Not long after the writing of this letter, the Schoenthal family suffered a sad loss. Henry’s son Meyer was living with his wife Mary in Blythe, California, working as a lumber merchant, when he registered for the draft on September 12, 1918.  Just three months later, Mary died on December 24, 1918.  She was only 31 years old.  They had been married for just eight years.  There were no children.

 

On the 1920 census, Meyer is listed as a widow, living alone, and still working in the lumber business. He had moved from Blythe to Palo Verde, California.

If Henry and Helen Schoenthal did move to DC for a period of time, by 1920 they had returned to NYC and were again living with their son Lee and his family on Riverside Drive, according to the 1920 census record.  Lee was still working as a buyer.  Hilda Schoenthal, their daughter, was still living in Washington DC, but was now working as a law clerk for the patent attorneys, according to the 1920 census.

On October 19, 1921, Meyer L. Schoenthal married for a second time.  His second wife was Caroline S. Holgate (sometimes spelled Carolyn).  By that time Meyer was considered a “prominent lumber dealer” and was president of the Blythe, California, chamber of commerce; his new bride was also “prominent socially” and had been president of the Sunshine Society in Blythe.

Riverside Daily Press article - Meyer Schoenthal 2d marriage 1921-page-001

Riverside Daily Press, October 20, 1921, p. 8

 

Caroline was also apparently a talented soprano, as I found numerous articles referring to her performances at various social events.  Here’s just one example.

Riverside Daily Press article -Mrs Meyer Schoenthal soprano-page-002

Riverside Daily Press article -Mrs Meyer Schoenthal soprano-page-003

Riverside Daily Press, January 28, 1924, p. 9

 

Perhaps she also sang at the celebration of the 50th wedding anniversary  of her new in-laws, Henry and Helen Schoenthal, which took place on May 8, 1922, in Atlantic City, New Jersey, although they were not among the guests listed in this news item.

Henry Helen SChoenthal 50th anniversary celebration 1922

Washington DC Evening Star, May 7, 1922, p.31

For that occasion,  Lionel/Lee Schoenthal wrote these very loving lines of verse in honor of his parents:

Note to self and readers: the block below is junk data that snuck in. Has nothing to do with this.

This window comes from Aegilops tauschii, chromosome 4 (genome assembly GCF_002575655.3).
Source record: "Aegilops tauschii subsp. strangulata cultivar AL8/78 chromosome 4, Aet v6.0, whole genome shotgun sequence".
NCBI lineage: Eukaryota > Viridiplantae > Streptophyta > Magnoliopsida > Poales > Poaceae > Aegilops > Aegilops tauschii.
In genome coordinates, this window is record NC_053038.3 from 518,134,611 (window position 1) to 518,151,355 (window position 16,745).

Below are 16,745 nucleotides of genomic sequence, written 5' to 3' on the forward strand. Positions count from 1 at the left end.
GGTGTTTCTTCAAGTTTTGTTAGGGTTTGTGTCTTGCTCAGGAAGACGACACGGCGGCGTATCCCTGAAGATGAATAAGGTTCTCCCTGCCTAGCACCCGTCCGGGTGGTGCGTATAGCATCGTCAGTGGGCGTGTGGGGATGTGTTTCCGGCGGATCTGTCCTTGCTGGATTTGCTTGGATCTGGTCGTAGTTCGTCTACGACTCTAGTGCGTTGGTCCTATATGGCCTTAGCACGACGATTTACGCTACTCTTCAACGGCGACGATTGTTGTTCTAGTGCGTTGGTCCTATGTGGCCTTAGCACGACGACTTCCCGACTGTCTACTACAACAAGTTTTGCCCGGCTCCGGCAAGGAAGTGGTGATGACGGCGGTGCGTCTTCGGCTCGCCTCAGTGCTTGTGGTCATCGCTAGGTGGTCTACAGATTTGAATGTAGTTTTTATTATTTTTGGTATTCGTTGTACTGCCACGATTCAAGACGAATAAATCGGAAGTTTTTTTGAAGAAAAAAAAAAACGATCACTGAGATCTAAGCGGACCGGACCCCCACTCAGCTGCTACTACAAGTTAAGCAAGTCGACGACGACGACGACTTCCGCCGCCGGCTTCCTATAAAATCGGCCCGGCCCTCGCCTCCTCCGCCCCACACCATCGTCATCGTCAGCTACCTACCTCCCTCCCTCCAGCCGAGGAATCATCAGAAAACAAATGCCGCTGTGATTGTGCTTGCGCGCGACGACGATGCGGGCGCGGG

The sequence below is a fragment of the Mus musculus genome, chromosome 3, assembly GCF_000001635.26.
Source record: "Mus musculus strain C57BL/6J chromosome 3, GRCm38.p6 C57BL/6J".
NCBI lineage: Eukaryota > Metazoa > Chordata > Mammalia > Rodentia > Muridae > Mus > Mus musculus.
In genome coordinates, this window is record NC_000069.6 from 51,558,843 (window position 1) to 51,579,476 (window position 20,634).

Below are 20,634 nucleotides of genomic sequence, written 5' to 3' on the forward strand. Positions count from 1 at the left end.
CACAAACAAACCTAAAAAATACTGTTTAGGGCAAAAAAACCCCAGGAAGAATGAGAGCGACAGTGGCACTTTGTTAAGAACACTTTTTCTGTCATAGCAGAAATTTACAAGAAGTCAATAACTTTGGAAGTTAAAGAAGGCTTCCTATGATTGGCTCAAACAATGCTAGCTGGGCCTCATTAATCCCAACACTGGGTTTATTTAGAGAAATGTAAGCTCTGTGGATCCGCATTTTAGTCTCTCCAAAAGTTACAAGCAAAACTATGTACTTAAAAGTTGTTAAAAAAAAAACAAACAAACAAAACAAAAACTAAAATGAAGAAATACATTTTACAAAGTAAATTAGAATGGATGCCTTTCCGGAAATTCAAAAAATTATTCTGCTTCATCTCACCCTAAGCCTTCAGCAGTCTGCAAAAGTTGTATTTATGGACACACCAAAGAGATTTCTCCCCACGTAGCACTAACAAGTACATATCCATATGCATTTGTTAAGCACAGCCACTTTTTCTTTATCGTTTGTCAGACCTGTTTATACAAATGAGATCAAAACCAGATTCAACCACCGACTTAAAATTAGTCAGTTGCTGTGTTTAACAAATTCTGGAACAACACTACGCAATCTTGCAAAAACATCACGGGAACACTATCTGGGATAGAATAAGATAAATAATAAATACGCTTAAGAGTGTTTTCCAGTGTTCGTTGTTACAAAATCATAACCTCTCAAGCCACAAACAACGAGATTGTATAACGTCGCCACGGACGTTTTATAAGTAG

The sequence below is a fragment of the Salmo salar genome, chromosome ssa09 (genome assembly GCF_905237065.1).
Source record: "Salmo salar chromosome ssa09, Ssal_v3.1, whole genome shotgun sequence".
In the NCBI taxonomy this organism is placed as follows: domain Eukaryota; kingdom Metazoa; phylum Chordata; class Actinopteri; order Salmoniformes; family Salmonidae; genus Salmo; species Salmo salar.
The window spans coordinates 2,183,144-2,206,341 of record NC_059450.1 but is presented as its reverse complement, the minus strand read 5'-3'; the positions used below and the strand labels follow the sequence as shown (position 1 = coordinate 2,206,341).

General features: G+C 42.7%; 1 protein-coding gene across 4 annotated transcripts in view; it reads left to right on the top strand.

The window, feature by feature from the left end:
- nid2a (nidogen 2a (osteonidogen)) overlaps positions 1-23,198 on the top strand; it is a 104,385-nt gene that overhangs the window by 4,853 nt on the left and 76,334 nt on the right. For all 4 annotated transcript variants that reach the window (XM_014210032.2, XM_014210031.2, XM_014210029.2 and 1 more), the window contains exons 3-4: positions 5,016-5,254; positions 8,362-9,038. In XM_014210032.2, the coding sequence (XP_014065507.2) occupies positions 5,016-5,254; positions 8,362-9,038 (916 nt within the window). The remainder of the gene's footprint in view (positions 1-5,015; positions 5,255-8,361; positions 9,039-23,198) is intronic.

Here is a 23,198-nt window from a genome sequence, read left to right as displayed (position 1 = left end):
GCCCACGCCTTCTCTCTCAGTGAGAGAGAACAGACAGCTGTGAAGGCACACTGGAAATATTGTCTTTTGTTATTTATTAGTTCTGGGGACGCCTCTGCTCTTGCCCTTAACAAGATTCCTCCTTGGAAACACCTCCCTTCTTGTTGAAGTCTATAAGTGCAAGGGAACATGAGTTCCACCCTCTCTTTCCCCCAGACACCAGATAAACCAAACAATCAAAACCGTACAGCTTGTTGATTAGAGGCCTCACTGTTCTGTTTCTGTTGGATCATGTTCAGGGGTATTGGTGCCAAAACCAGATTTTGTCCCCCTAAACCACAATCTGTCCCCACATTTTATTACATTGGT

SchoenthalFamilyScans-page-002

Lionel (Lee) Schoenthal 1922

Lionel (Lee) Schoenthal 1922 passport photograph National Archives and Records Administration (NARA); Washington D.C.; NARA Series: Passport Applications, January 2, 1906 – March 31, 1925; Roll #: 1829; Volume #: Roll 1829 – Certificates: 117226-117599, 09 Feb 1922-10 Feb 1922

 

(I haven’t transcribed the poem or translated the German lines here, but you can always click and zoom if you want to read it.)

Sadly, three years later, the Schoenthal family lost both Henry and his son Lionel.  Henry died on October 22, 1925, from heart and kidney disease.  He was 82 years old and had lived a good and long life for a man of his generation.  After training as a Jewish teacher and scholar in Germany, he had immigrated from Sielen, Germany, to Washington, Pennsylvania,the first of his siblings to do so .  Later, he had brought his young bride Helen Lilienfeld from Gudensberg, Germany, to Pennsylvania, and they had raised three children together after losing one as a baby.  In Washington, PA, he’d been a successful businessman and respected citizen.  When his son Lionel moved to New York City, Henry and his wife Helen moved there also to be near his son and his only grandchild, Florence.  He had lived there for the last sixteen years of his life, working for some of that time as an insurance salesman, as indicated on his death certificate.  He was buried at Westchester Hills Cemetery in Hastings-on-Hudson, less than fifteen miles from where my parents are living. Perhaps one day I will pay him a visit.

Schoenthal, Henry death page 1

 

The family must have been in complete shock when Lee Schoenthal died of pneumonia on December 5, 1925,  just six weeks after his father had died; Lee was only 48 years old, and his daughter Florence was only 20 years old when he died.

Schoenthal, Lee death page 1

 

Here is part of a long and detailed obituary from the December 10, 1925 issue of The Pottery, Glass, and Brass Salesman (p. 153):